Public helped fund 'Extreme Makeover' project

City waived other fees for house renovation featured on TV show
The show's host, Ty Pennington, showed the Graham family its home for the first time last week.

Volunteers offered their hands for free to build the Extreme Makeover: Home Edition house in the Belle Terrace neighborhood last week, but the police officers who worked the site were paid with taxpayer money.

Col. Gary Powell, of the Richmond County Sheriff's Office, said Monday that four deputies were posted 24 hours per day at the site of the production of the ABC television show. Another officer was required to patrol Regency Mall, where volunteers met to be transported to the site, for about 10 hours every day.

The overtime pay for the officers totaled $12,646.

More officers were required for directing traffic during parties and escorting buses around the city. To minimize costs, Powell said on-duty officers were pulled from their cars to do these jobs which didn't typically last very long.

Augusta's zoning and planning office also worked with Extreme Makeover: Home Edition to ensure the house met existing codes and required no variances, Planning Director George Patty said.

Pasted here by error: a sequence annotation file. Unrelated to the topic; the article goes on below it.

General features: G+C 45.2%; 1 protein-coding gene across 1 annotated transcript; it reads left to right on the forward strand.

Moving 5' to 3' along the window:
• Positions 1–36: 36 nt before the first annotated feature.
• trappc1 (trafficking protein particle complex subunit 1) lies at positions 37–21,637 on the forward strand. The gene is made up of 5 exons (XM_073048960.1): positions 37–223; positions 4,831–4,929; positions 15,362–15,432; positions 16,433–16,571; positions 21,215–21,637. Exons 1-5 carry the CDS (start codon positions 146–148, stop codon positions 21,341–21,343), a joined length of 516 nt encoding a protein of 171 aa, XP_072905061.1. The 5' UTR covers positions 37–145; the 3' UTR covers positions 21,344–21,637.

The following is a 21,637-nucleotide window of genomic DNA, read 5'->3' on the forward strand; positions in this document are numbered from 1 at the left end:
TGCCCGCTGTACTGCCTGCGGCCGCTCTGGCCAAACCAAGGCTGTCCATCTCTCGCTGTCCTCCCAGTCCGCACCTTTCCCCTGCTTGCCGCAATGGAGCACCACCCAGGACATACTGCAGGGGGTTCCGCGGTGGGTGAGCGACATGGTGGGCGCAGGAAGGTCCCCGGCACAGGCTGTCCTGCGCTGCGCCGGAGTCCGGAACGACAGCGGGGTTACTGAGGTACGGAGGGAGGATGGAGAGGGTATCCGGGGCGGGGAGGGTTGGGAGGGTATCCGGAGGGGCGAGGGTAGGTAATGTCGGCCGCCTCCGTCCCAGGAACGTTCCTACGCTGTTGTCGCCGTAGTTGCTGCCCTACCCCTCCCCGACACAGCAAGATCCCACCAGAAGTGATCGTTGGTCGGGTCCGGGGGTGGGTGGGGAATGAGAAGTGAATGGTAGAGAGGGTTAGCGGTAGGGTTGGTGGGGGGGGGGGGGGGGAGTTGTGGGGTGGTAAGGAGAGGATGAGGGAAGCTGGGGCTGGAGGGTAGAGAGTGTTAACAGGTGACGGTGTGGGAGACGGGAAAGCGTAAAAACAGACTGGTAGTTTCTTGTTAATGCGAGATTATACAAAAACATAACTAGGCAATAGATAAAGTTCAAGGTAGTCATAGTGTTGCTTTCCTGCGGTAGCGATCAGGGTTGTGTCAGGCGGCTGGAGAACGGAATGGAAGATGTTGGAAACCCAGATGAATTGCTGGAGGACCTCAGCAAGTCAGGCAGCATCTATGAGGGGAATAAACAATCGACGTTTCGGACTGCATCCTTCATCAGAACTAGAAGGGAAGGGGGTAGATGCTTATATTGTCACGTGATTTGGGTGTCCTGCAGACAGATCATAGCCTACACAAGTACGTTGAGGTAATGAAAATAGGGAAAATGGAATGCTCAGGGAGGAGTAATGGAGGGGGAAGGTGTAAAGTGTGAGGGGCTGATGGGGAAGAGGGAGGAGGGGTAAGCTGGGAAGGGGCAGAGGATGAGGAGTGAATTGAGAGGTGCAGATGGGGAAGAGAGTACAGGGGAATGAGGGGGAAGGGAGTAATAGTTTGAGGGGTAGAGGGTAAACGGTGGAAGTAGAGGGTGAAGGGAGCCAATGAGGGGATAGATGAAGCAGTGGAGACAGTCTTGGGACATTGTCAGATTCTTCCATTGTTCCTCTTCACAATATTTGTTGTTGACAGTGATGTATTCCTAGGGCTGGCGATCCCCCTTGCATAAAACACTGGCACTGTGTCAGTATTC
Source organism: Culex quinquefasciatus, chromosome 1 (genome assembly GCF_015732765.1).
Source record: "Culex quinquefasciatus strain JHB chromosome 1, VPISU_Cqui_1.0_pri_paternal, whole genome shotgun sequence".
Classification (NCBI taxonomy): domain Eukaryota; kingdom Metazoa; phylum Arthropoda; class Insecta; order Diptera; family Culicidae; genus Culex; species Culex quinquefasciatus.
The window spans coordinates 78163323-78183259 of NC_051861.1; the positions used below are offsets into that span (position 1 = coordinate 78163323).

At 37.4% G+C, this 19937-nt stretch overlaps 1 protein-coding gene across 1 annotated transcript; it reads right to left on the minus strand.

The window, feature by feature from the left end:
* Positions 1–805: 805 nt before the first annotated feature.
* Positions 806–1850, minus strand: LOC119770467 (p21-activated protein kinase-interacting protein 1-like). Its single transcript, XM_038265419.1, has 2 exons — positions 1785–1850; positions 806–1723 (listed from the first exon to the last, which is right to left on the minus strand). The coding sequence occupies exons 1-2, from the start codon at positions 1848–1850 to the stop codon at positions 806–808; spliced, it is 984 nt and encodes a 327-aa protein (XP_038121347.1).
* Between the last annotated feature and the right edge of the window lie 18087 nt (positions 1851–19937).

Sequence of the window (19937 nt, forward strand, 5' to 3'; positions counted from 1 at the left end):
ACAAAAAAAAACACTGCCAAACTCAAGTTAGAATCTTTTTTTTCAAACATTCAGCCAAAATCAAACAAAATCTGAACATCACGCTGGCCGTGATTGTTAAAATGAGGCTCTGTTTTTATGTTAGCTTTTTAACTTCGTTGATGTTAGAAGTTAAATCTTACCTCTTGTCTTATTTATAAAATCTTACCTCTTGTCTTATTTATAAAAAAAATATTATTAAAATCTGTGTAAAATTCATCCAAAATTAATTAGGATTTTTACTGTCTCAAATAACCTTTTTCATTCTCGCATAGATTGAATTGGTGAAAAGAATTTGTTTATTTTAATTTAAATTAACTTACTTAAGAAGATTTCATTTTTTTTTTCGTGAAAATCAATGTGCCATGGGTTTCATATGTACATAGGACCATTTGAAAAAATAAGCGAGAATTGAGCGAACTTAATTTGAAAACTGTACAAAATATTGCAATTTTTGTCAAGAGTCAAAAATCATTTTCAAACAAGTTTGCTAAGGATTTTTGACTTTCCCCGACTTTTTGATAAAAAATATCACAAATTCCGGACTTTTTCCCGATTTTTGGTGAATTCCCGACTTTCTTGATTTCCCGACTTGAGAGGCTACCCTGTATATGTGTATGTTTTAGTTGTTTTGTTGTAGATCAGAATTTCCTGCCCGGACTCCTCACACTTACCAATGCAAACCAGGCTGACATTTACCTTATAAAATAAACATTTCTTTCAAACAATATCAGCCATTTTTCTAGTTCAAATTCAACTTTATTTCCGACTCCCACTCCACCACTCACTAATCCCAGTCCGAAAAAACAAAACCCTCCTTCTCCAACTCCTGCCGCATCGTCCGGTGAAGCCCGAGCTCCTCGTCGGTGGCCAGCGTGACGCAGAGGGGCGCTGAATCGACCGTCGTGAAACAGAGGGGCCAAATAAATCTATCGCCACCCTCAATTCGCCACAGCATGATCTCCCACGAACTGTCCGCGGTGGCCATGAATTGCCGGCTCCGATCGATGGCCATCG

Augusta's licensing and inspection department waived the $350 fee for a building permit, a $32 demolition fee and approximately $2,180 in fees for various electrical, mechanical and plumbing inspections, director Rob Sherman said.

Mark Johnson, Augusta's solid waste director, said the city also waived landfill fees for all demolition and construction waste and the TV crew's trash, but he didn't know the exact amount waived late Monday.

Augusta Utilities also provided a new sewer tap for the house at no charge, Director Tom Wiedmeier said. The tap fees typically run $750.

The city of Savannah, which experienced an Extreme Makeover earlier this fall, provided almost $26,000 in taxpayer-funded services, according to The Savannah Morning News .

The newspaper reported that most of the costs to Savannah came from overtime pay for police officers.

City of Savannah spokesman Bret Bell said the decision to cooperate with the show was made to help the family and to help publicize the city to the show's 10 million viewers.

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